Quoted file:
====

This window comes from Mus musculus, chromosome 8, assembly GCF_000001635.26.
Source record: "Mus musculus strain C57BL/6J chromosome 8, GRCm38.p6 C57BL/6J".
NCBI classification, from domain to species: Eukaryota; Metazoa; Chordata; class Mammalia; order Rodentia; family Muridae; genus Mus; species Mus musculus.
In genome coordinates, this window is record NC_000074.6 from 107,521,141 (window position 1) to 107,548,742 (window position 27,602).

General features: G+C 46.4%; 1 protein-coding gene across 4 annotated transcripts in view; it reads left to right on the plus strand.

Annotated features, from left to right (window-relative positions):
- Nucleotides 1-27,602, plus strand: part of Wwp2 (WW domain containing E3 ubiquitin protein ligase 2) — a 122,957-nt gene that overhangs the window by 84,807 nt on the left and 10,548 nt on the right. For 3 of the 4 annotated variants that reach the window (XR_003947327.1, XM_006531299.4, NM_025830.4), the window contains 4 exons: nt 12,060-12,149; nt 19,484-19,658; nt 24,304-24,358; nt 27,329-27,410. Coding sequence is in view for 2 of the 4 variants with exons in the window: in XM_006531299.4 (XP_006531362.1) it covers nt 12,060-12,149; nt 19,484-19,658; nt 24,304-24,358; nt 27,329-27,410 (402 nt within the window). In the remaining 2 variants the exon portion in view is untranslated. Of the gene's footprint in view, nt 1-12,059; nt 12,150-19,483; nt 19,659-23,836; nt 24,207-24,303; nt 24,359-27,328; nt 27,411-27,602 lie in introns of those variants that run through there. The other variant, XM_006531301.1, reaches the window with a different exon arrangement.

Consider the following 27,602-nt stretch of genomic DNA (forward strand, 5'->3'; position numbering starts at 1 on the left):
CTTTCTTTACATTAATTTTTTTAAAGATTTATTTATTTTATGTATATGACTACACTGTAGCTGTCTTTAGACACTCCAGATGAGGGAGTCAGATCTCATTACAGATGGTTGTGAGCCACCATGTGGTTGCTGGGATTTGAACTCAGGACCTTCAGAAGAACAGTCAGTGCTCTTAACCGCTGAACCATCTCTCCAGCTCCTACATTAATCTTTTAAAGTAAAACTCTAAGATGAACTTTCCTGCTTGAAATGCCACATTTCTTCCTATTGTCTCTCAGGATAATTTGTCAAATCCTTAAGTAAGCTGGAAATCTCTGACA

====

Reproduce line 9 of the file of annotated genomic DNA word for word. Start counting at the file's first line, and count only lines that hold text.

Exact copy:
CTTTCTTTACATTAATTTTTTTAAAGATTTATTTATTTTATGTATATGACTACACTGTAGCTGTCTTTAGACACTCCAGATGAGGGAGTCAGATCTCATTACAGATGGTTGTGAGCCACCATGTGGTTGCTGGGATTTGAACTCAGGACCTTCAGAAGAACAGTCAGTGCTCTTAACCGCTGAACCATCTCTCCAGCTCCTACATTAATCTTTTAAAGTAAAACTCTAAGATGAACTTTCCTGCTTGAAATGCCACATTTCTTCCTATTGTCTCTCAGGATAATTTGTCAAATCCTTAAGTAAGCTGGAAATCTCTGACA